Wed Aug 3, 10:19 pm
Framed posters and department-store paintings have long been staples of home decorating. But a growing number of shoppers are seeking original art for their homes, says interior designer Robert Novogratz.
"Art is about to explode to the masses," he says, because technology is giving us unprecedented access to artists. Homeowners are finding that distinctive, original works of art don't have to break their budgets.
By seeking out new artists, hunting for unexpected treasures and even creating art of your very own, it's possible to get art-gallery style at department-store prices.
In their new HGTV series, "Home by Novogratz," Novogratz and his wife and co-host, Cortney, use original works of art to decorate each week. "We try to feature an artist in every single episode," he says, and the pieces are often very affordable.
The first step, says Novogratz, is to discover art that speaks to you by exploring museums, galleries and art magazines. "People like what they know," he says, so broaden the scope of art of what interests you.
Once you know what you want, start hunting.
Here, Novogratz and two other experts — Betsy Burnham of Los Angeles' Burnham Design, and decordemon.com founder Brian Patrick Flynn — offer advice on finding the right art at the right price:
FIND TALENT EARLY
Buying pieces from fledgling artists is a win-win situation.
"Go to a local college or university and e-mail or call the art department. Tell them, 'I'm interested in photography,' or whatever you're after," Novogratz says.
Schools will let you know about upcoming art shows and possibly connect you with talented students. By finding and communicating with new artists through schools or online, it's even possible to commission original works without huge expense.
USE YOUR MOUSE
Websites can connect you with experienced artists as well as new ones. Burnham often scours eBay for art that she loves but someone else no longer wants.
She also checks the art-auction site Liveauctioneer.com and Etsy.com for original works, especially paintings. Don't worry, she says, about choosing a piece that an art critic would love: "It just has to be something appealing to you," Burnham says. So if you love the colors or design and it fits your budget, buy it.
One piece of online advice: "The more specific you are in your search, the better," says Burnham. "You can say 'abstract painting red,' or you can have a favorite artist from the midcentury and use their name for the search."
If she sees a striking piece of art in a gallery, Burnham often Googles the artist seeking additional — often less expensive — works they've done. Or she contacts the artist directly to see what's available. "Sometimes instead of buying from a showroom," she says, "you can buy directly from the artist at a better price.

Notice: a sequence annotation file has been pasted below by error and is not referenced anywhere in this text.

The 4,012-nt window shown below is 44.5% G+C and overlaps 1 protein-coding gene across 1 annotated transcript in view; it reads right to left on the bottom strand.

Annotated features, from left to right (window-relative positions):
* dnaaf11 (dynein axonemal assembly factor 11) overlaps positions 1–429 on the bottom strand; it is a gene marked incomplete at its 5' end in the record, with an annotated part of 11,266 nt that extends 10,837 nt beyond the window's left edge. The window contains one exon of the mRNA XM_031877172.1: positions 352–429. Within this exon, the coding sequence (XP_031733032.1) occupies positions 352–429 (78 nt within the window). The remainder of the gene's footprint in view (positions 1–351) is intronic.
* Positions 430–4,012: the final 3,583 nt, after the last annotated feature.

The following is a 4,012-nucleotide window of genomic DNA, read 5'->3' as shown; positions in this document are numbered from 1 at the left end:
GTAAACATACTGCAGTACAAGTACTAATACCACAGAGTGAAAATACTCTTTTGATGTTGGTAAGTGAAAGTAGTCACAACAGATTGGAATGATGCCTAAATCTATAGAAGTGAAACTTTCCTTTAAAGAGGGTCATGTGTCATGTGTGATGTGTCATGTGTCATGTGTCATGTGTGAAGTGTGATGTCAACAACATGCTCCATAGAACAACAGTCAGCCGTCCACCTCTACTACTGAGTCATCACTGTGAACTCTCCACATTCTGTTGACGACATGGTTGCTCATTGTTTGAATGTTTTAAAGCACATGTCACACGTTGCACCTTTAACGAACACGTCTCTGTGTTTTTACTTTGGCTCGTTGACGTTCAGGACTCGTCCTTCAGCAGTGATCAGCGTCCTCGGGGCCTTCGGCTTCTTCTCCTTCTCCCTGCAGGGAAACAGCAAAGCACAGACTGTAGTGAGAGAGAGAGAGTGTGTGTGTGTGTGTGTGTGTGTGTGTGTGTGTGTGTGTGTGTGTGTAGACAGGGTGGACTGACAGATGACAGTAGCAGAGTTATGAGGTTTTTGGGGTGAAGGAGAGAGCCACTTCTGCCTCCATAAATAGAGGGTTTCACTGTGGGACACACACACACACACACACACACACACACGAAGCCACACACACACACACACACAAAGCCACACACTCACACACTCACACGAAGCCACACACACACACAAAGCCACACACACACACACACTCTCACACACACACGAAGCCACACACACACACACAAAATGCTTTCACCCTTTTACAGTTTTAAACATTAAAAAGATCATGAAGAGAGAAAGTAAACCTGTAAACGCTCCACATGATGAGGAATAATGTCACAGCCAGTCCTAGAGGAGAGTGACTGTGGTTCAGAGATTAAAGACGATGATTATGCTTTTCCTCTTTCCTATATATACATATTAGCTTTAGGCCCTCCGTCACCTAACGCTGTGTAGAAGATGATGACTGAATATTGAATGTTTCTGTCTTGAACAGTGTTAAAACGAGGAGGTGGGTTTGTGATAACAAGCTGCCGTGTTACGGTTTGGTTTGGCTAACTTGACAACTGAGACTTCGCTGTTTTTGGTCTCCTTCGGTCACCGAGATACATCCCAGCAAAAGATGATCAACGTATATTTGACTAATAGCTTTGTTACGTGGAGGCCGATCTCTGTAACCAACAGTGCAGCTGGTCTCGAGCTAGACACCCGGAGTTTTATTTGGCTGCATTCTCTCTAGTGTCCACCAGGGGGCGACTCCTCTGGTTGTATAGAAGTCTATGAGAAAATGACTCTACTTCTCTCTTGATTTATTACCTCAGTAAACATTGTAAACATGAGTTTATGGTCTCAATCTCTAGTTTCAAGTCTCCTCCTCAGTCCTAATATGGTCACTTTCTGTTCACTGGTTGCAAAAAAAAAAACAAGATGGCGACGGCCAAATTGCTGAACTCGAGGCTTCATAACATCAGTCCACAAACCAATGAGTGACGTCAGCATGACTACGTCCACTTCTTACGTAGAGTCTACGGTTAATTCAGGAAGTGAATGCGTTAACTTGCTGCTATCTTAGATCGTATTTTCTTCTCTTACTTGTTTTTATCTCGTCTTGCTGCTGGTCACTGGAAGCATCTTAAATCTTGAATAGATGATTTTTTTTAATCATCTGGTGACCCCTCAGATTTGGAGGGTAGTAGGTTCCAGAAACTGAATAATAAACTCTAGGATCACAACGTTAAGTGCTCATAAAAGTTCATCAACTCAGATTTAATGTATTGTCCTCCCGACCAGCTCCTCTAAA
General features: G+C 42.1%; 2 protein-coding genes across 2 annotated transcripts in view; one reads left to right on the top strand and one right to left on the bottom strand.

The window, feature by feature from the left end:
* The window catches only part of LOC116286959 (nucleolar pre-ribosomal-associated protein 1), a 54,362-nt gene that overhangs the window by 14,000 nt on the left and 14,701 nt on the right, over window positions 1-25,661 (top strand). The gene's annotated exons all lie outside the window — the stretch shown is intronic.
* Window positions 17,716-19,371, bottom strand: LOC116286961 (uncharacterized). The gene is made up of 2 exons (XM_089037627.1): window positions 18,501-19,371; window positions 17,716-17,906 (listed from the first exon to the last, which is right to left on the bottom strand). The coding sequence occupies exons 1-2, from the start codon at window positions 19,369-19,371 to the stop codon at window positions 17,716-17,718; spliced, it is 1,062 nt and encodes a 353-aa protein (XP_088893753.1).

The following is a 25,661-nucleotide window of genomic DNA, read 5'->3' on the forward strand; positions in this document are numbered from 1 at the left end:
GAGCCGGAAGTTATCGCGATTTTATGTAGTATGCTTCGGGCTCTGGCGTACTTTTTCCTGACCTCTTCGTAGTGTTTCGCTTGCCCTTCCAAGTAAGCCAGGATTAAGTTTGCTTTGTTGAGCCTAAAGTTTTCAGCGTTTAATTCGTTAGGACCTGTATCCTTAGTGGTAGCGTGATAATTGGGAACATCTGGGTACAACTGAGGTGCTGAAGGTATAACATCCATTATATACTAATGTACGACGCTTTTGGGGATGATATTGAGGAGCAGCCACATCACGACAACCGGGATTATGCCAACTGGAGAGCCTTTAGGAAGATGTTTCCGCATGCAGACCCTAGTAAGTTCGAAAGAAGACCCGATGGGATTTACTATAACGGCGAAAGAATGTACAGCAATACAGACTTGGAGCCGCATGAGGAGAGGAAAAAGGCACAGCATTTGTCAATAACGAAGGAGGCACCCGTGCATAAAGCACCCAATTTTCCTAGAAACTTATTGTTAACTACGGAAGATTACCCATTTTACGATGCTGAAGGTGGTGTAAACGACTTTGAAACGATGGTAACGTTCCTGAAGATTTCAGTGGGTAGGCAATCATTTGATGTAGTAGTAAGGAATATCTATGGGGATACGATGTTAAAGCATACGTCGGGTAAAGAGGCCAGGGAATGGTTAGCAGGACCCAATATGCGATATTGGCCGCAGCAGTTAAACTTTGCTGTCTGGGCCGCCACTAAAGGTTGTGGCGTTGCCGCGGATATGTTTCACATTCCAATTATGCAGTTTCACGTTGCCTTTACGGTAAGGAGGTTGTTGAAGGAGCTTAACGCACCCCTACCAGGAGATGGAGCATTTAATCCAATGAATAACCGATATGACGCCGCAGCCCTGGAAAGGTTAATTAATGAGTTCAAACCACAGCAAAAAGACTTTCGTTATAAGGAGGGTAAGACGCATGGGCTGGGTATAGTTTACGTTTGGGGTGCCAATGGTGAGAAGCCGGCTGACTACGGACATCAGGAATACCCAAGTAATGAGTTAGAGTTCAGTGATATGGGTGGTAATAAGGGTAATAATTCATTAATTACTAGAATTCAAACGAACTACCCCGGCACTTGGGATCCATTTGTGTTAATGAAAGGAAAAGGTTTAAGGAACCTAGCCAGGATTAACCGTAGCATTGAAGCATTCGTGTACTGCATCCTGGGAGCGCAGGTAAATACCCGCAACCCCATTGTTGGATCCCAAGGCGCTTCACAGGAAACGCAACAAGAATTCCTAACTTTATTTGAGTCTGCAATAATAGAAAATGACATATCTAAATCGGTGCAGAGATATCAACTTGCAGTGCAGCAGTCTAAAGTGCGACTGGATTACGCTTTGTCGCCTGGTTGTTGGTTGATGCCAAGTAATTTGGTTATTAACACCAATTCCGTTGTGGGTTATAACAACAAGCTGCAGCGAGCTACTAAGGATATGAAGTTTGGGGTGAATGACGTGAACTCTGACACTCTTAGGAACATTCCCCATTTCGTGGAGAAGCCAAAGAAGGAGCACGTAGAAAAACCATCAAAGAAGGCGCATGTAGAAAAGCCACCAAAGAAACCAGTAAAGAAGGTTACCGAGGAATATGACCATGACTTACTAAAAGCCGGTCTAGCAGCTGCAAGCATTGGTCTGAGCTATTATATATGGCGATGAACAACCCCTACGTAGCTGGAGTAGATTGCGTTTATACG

"It's about detective work, and knowing what you like."
BROADEN YOUR DEFINITION OF ART
All art isn't traditional painting or sculpture. Flynn has used everything from actual soup cans (a nod to Warhol) to an old stepladder (spray-painted bright green and hung within a picture frame) as art.
"If there's an item that means a lot to you, if it has a lot of texture, get it on the wall immediately," he says. "And if it doesn't have texture already, paint it a bold color to add an interesting finish."
Lately, he's even been having fun with fake taxidermy: In an otherwise traditional, high-end living room, Flynn likes hanging an artificial moose head made from resin. "There's something funny about a moose," he says, and yet it offers some of the traditional glamour of big game mounted on a wall.
A print of a distinctive, original photograph can be less expensive than an original painting or sculpture, but offer just as much artistic value.
Burnham has found beautiful photos at 20x200.com and other photography websites.
It's also possible to turn your own photography or friends' work into art, if you crop a shot creatively or use it in a very large format.
GO BIG OR GO HOME
"If you are looking to display art in a more minimal space," Flynn says, "go really, really big." A framed 8-by-10-inch photo doesn't normally qualify as "art." But the same photo printed several feet wide can be striking, he says.
Investing in one large piece of art can be more practical than buying several smaller ones.
"Sometimes the larger pieces of art don't necessarily cost that much more than the smaller ones," Flynn says, and they carry more impact.
SEARCH FOR VINTAGE
"If you live in a good town to go vintage shopping, don't be put off by the wrong frame or the wrong setting," Burnham says.
Searching for art to use in a home in Beverly Hills recently, she says she "found this floral painting from the wall of this really bad vintage store here in town. But reframed and cleaned up, it's fantastic."
Good framing can be expensive, but it may be worth the investment to repurpose a great piece of vintage art.
TRAVEL WITH ART IN MIND
The Novogratzes often incorporate art into their travel: They visit museums in new cities and attend events like Miami's annual Art Basel show.
Even during local day trips, they visit art shows and are on the lookout for new pieces and new talent.
One last piece of advice from Flynn: Once you've chosen a new piece of art, protect it. Frame it with UV-filtering glass and be sure your lighting won't do it any harm.
"Harsh halogens can distort a piece of art," Flynn says, and cause it to fade over time.